There are many challenges that confront the floor maintenance technician and others responsible for the cleaning of stone floor surfaces. Whether in the lobby of a courthouse or the entry of a home, stone floors require daily or routine maintenance to keep them looking their best.
It is important to point out that the texture of the surface will have a significant impact on the hard floor maintenance program design. Thermal or flame-cut textures leave the stone with a rough surface. The texture has low areas in which dirt will accumulate making it difficult to clean. A honed finish has a dull matte look and even though it has an even surface appearance it is still somewhat rough and will collect soil in the low areas. A polished finish is very smooth and does well repelling dirt because there are no low areas for dirt to collect.
Although the classification of the stone flooring is very important when periodic and restorative service procedures are selected, it is not as essential in the daily cleaning of service procedures. Daily or routine maintenance is often the same regardless of what classification of stone you are working on.
Daily/routine maintenance is performed on a regular basis to remove dry and superficial soils that accumulate. This could be daily, weekly or any other time period that it would take to accumulate enough soil to warrant removal. The daily/routine maintenance is the mortar that holds the hard-floor maintenance program together, and is generally comprised of dry services such as dust mopping, sweeping or vacuuming, and basic wet-mopping services to remove light-to-heavy surface soils.
The Marble Institute of America's recommendation for all stone floors is to dry mop them to remove the grit; wash with a neutral detergent; rinse with clean water and, on high-polished stones, buff out with a soft pad.
Dry Service Procedures
The dirt and grit that gets past your walk-off mats will ultimately end up on the floor. As with all hard floor surfaces, daily/routine sweeping or dust mopping of the floor keeps dust and grit from accumulating. Environment and traffic conditions within the facility dictate the frequency of the service. In some situations, multiple repetitions of the dry service procedure throughout the day may be required.
Dust mopping is the most common dry-service procedure for removing dust and debris. Most stone floor surfaces are honed or polished that leaves a smooth surface. This allows the dust mop to travel over the surface at a much quicker rate than sweeping.
Vacuuming is labor intensive in hard-floor maintenance. It is much quicker and easier to dust mop the floor than it is to vacuum it. There are however a couple of applications for vacuuming that the professional should be aware of. Vacuuming all walk-off mats is essential for them to be effective as dirt and grit-capturing devices. The same is true for standing mats at workstations. If these mats are not vacuumed regularly, they will begin to generate their own dirt.
Even the best dry-service procedures will not eliminate all the soil that comes into the facility and it will do nothing at all to combat organic spills, greases and petroleum type soil. These entrenched soils will not be removed with simple sweeping or dust mopping procedures. In order to combat these types of soil you need to incorporate cleaning chemicals and wet mopping procedures.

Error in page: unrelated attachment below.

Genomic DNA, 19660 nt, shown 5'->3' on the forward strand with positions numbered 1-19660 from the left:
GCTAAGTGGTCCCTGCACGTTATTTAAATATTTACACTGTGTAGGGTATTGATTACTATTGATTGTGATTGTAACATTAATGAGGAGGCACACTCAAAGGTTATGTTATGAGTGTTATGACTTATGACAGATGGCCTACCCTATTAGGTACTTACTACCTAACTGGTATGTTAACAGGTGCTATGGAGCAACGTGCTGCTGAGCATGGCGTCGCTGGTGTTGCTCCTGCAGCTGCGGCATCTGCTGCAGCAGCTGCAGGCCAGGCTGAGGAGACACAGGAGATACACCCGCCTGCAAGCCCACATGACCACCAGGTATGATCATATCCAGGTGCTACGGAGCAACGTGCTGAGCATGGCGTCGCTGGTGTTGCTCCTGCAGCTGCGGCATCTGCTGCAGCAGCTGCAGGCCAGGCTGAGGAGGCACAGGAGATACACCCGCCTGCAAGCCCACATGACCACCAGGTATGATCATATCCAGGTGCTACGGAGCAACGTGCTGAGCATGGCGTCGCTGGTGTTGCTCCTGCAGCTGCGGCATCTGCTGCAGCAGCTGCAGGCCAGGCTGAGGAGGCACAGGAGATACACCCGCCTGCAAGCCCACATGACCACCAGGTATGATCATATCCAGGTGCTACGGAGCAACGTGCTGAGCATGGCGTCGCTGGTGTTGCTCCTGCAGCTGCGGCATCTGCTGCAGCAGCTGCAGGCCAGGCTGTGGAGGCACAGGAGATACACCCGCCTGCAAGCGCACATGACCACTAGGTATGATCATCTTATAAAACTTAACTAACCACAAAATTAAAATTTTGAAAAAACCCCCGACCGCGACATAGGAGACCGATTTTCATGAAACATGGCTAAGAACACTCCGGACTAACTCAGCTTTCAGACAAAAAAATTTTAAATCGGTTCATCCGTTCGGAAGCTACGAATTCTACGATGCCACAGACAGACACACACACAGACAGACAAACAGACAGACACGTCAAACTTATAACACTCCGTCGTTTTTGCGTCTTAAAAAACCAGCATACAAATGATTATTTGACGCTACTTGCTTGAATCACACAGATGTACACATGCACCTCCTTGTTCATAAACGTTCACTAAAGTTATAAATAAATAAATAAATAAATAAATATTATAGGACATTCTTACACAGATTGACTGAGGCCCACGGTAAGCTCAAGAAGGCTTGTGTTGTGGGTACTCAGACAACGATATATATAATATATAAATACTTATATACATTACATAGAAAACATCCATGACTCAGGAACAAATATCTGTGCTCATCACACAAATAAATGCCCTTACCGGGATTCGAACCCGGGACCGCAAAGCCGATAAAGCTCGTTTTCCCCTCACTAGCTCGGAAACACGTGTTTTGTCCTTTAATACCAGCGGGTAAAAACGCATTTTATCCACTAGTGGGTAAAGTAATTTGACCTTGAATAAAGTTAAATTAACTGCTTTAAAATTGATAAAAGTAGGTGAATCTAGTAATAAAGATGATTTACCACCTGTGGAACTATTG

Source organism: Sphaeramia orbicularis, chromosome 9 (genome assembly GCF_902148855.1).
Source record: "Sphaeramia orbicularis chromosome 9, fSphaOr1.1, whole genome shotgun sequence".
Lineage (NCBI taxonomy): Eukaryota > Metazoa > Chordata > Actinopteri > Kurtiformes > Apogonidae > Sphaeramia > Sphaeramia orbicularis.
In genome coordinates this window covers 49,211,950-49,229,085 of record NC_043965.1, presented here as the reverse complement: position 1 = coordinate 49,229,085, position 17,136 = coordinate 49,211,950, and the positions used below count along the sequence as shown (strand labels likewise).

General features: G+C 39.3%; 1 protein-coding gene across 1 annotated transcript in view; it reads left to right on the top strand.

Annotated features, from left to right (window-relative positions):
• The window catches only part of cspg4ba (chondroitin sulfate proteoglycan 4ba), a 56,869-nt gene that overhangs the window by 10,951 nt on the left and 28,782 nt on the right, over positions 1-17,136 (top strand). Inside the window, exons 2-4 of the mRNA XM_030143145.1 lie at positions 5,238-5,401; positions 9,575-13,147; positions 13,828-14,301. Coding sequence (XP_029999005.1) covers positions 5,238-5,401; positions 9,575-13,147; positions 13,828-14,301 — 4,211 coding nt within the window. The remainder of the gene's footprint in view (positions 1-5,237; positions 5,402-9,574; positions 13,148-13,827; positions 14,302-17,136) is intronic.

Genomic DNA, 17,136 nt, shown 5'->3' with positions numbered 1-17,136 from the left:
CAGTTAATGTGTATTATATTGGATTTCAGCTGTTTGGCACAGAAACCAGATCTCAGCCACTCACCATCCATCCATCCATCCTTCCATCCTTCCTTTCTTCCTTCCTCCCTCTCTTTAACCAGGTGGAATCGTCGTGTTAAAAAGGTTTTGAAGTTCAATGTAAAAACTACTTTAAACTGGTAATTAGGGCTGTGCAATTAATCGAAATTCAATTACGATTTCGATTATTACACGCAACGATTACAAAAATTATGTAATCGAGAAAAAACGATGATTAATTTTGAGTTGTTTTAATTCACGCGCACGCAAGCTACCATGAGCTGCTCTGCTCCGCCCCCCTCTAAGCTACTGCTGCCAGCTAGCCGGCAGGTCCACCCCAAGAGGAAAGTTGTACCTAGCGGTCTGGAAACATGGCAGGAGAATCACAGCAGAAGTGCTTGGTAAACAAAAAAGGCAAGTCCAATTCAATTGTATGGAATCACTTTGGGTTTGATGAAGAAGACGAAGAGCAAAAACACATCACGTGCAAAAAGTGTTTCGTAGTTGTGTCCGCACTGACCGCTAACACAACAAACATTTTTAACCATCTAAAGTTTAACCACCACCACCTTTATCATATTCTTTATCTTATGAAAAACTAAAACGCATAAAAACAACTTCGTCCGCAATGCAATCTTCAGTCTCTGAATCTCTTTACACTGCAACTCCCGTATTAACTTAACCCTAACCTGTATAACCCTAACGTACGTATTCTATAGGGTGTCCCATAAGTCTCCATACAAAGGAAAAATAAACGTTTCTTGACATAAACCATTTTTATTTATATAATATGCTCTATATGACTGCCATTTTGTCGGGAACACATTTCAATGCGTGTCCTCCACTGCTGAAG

It is important to understand that the cleaning chemicals used in the daily/routine maintenance may have the potential for causing some damage to the flooring itself, so selection of cleaning chemical should be the first thing to look at. Granite, quartzite, slate, and serpentine are stones that are almost impervious to chemical attack. Mild acids, alkalis, and oils will not damage them. Marble, limestone, sandstone, travertine, most terrazzo and agglomerated marble, however, may be damaged by even mild dilutions of acid. They are generally less resistant to strong alkaline chemicals, and are also more susceptible to grease, oil and rust stains.
The simplest form of mopping is called spot mopping and, as its name implies, it is used to clean spills that may occur throughout the facility during occupancy. The frequency ranges from infrequent in very low traffic areas to multiple times per day in areas where spills happen regularly.
Damp mopping removes very light soil that may have been missed in the dry service procedure. It is also very effective on high-polished stone because it has less of a tendency to streak. The objective is to wring your mop out so it has a minimum of solution left in it. You may want to consider damp mopping after mopping high-polished stone floors to reduce or eliminate streaking.
Wet Mopping with a Freshwater Rinse
Wet mopping with a freshwater rinse is performed in the same manner as wet mopping, the difference being that a freshwater or clean-water rinse follows the procedure. Apply a solution of cleaning chemical on the floor and allow it to dwell, then remove it and follow with a clean-water rinse. This service procedure can be done as frequently as needed, but in most cases weekly, monthly or even quarterly will suffice. In most cases aggressive mopping utilizes all-purpose or general-purpose cleaner.
Overcoming the challenges of daily/routine maintenance for most part concerns the surface texture. The low areas created by the texture are natural pockets for soil to collect in. By incorporating basic dry soil removal procedures followed by wet mopping with neutral detergent or approved stone maintenance cleaners on a daily/routine basis you will be able to keep the floor looking great all the time.